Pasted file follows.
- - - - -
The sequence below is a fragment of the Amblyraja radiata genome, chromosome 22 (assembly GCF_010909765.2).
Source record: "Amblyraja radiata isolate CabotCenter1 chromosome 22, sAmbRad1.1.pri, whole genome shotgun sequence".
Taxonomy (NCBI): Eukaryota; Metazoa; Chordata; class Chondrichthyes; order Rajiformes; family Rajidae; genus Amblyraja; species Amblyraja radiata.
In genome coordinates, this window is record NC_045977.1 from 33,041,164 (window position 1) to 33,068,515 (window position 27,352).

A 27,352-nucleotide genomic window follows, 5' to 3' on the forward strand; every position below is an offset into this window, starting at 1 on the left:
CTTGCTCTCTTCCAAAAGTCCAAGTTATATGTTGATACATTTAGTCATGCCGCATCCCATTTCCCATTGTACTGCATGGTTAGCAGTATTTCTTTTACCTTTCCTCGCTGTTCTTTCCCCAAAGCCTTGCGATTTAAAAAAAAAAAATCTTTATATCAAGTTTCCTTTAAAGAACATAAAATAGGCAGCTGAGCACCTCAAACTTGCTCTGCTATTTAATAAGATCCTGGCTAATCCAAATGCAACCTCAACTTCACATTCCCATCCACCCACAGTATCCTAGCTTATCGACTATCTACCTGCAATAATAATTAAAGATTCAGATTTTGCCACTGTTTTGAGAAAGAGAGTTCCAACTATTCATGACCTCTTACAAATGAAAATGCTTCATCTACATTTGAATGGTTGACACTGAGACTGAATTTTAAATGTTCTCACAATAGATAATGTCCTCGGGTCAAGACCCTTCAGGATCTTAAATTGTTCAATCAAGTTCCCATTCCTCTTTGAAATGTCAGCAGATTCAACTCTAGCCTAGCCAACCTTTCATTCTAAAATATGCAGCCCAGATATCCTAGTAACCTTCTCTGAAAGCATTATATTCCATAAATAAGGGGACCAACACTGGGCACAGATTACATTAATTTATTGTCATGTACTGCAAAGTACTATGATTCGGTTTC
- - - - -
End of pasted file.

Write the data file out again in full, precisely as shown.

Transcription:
The sequence below is a fragment of the Amblyraja radiata genome, chromosome 22 (assembly GCF_010909765.2).
Source record: "Amblyraja radiata isolate CabotCenter1 chromosome 22, sAmbRad1.1.pri, whole genome shotgun sequence".
Taxonomy (NCBI): Eukaryota; Metazoa; Chordata; class Chondrichthyes; order Rajiformes; family Rajidae; genus Amblyraja; species Amblyraja radiata.
In genome coordinates, this window is record NC_045977.1 from 33,041,164 (window position 1) to 33,068,515 (window position 27,352).

A 27,352-nucleotide genomic window follows, 5' to 3' on the forward strand; every position below is an offset into this window, starting at 1 on the left:
CTTGCTCTCTTCCAAAAGTCCAAGTTATATGTTGATACATTTAGTCATGCCGCATCCCATTTCCCATTGTACTGCATGGTTAGCAGTATTTCTTTTACCTTTCCTCGCTGTTCTTTCCCCAAAGCCTTGCGATTTAAAAAAAAAAAATCTTTATATCAAGTTTCCTTTAAAGAACATAAAATAGGCAGCTGAGCACCTCAAACTTGCTCTGCTATTTAATAAGATCCTGGCTAATCCAAATGCAACCTCAACTTCACATTCCCATCCACCCACAGTATCCTAGCTTATCGACTATCTACCTGCAATAATAATTAAAGATTCAGATTTTGCCACTGTTTTGAGAAAGAGAGTTCCAACTATTCATGACCTCTTACAAATGAAAATGCTTCATCTACATTTGAATGGTTGACACTGAGACTGAATTTTAAATGTTCTCACAATAGATAATGTCCTCGGGTCAAGACCCTTCAGGATCTTAAATTGTTCAATCAAGTTCCCATTCCTCTTTGAAATGTCAGCAGATTCAACTCTAGCCTAGCCAACCTTTCATTCTAAAATATGCAGCCCAGATATCCTAGTAACCTTCTCTGAAAGCATTATATTCCATAAATAAGGGGACCAACACTGGGCACAGATTACATTAATTTATTGTCATGTACTGCAAAGTACTATGATTCGGTTTC